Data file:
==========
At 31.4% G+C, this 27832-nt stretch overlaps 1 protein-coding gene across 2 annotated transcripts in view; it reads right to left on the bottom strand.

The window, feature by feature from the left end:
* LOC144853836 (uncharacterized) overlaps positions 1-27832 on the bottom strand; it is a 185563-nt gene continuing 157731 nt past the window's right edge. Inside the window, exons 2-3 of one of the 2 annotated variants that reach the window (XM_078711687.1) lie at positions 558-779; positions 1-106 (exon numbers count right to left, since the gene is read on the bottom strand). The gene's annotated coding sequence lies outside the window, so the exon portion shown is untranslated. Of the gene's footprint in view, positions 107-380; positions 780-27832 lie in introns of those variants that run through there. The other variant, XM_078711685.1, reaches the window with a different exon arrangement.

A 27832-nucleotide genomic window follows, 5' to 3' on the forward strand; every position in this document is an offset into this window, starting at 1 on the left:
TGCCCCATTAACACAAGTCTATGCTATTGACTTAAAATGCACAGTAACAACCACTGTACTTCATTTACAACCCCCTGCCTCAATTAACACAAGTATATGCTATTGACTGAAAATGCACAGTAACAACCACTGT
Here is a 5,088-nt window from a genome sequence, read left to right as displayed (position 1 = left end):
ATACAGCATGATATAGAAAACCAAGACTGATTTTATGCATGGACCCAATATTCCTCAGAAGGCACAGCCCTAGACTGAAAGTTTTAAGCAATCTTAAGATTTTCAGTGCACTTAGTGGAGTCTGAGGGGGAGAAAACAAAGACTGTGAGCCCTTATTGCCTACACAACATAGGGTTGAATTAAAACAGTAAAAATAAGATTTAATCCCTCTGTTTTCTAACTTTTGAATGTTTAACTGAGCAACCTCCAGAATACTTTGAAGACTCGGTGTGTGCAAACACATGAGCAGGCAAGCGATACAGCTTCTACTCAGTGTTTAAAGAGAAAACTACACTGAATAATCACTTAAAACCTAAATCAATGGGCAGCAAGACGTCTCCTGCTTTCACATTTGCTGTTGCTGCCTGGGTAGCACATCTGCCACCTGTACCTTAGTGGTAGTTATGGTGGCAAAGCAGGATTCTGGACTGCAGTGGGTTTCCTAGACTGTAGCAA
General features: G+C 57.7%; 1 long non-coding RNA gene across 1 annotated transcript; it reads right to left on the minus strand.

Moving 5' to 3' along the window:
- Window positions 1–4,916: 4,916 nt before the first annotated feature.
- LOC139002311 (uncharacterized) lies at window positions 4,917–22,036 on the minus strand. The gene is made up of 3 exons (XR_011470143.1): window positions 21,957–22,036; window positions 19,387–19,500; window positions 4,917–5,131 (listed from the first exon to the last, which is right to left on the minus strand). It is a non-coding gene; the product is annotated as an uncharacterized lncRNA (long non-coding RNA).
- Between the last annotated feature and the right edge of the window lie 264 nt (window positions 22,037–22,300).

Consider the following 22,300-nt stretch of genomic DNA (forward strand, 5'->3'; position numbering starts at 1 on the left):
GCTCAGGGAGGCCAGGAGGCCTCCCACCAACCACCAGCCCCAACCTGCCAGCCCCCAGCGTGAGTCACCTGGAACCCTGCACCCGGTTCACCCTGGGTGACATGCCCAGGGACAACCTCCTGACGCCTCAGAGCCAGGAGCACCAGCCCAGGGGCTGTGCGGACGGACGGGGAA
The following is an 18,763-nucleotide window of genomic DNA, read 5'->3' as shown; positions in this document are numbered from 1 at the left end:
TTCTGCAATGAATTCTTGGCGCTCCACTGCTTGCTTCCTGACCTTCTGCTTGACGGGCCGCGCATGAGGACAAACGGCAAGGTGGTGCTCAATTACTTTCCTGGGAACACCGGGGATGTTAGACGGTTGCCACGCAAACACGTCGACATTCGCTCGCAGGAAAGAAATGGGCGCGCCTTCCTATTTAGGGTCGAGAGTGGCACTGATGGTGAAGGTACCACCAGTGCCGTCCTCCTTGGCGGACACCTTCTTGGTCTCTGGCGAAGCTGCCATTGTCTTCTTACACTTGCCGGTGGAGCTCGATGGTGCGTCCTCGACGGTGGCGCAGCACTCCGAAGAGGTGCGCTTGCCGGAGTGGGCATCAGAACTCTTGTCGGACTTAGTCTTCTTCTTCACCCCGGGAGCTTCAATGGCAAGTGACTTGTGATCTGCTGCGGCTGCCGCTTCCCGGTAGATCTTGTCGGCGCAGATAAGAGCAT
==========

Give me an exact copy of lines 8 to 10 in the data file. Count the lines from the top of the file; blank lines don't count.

General features: G+C 57.7%; 1 long non-coding RNA gene across 1 annotated transcript; it reads right to left on the minus strand.

Moving 5' to 3' along the window:
- Window positions 1–4,916: 4,916 nt before the first annotated feature.